This is what you notice in these academic, or even activist circles. They know all the theories, and the histories and the herstories. They can provide you with definitions, theoretical frameworks, annotated bibliographies, entire bodies of work about cultural topics like coded language, all the isms, intersectionality etc. But when it comes to examining their behavior in real time, when it comes to preventing certain moments from happening, when it comes to protecting those students of color as more than a concept, but flesh and blood and strong personalities IRL, they fail miserably. As one of those students of color, I try to not assign ill will to anyone as the academy is above all a learning space for everyone, but again, when these things happen, “How do you know?” Can you know? 

Academia and similar institutions like the corporate world, often feel like playing Minesweeper (Mindsweeper). You never know when the next moment that denies your agency to be whoever tf you are is going to happen. You err on the side of caution and you shut the fuck up. You retreat into yourself and save it for queer black brunch and other hush harbor spaces where those conversations are allowed, encouraged, and ultimately buried.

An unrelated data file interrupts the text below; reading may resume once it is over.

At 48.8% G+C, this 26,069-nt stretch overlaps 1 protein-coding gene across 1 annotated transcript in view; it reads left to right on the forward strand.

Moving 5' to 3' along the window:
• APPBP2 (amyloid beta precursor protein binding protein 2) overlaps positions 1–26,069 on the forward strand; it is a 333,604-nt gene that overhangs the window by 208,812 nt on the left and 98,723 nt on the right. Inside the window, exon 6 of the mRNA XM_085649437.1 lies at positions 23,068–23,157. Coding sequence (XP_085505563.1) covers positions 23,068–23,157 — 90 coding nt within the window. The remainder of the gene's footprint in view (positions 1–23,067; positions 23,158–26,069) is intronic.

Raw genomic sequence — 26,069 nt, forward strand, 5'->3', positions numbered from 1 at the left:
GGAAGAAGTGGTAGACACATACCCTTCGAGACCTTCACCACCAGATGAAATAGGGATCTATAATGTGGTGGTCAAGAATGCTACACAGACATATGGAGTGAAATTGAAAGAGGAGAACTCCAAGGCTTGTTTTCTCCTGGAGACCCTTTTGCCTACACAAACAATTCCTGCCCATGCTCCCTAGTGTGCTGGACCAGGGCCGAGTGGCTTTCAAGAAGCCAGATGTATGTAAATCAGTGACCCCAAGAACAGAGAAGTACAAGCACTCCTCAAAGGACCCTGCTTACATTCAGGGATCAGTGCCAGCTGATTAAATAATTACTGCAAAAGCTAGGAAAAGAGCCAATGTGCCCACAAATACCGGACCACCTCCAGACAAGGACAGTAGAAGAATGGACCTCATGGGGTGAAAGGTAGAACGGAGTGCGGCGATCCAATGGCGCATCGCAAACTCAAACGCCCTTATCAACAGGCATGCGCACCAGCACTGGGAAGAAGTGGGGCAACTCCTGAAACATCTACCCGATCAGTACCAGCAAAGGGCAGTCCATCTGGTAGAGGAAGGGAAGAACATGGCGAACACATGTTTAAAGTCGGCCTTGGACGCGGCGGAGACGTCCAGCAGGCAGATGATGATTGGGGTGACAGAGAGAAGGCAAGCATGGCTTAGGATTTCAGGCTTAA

I wanted to do it differently. So I sent them an apology. In the apology, I was direct about the things I thought I could have done better, for my growth and personal development. I may not need to learn the basics of project management, but I could stand to practice more how to deal with people with whom I would not deal with in any other context than a compulsory one. I acknowledged and validated their feelings as I recognize that they should be but while maintaining my own understanding of the situation and my knowledge of my own  intent. I stated how I planned to improve, goals that are primarily personal in terms of being a better listener and being aware of my blind spots as far as how others may perceive me, independent of my intentions. 

I also apologized to the professor for turning a constructive moment into a contentious one. I am proud that in the moment I did not back down, I spoke up for myself and stated my truth. But given this is a new strategy for me, I may not have been as graceful as I wanted to be. I apologized, not because I didn’t have an issue with the professor having conversations with individual students about me but not directly with me in order to get my side. Not because I didn’t feel betrayed by the prof’s presence in what should have been a group meeting as they seemed to back up other students, like the cavalry stepping in to handle an unruly negro. Not because I didn’t resent the prof for introducing the phrasing “strong personality” in the discussion in the first place.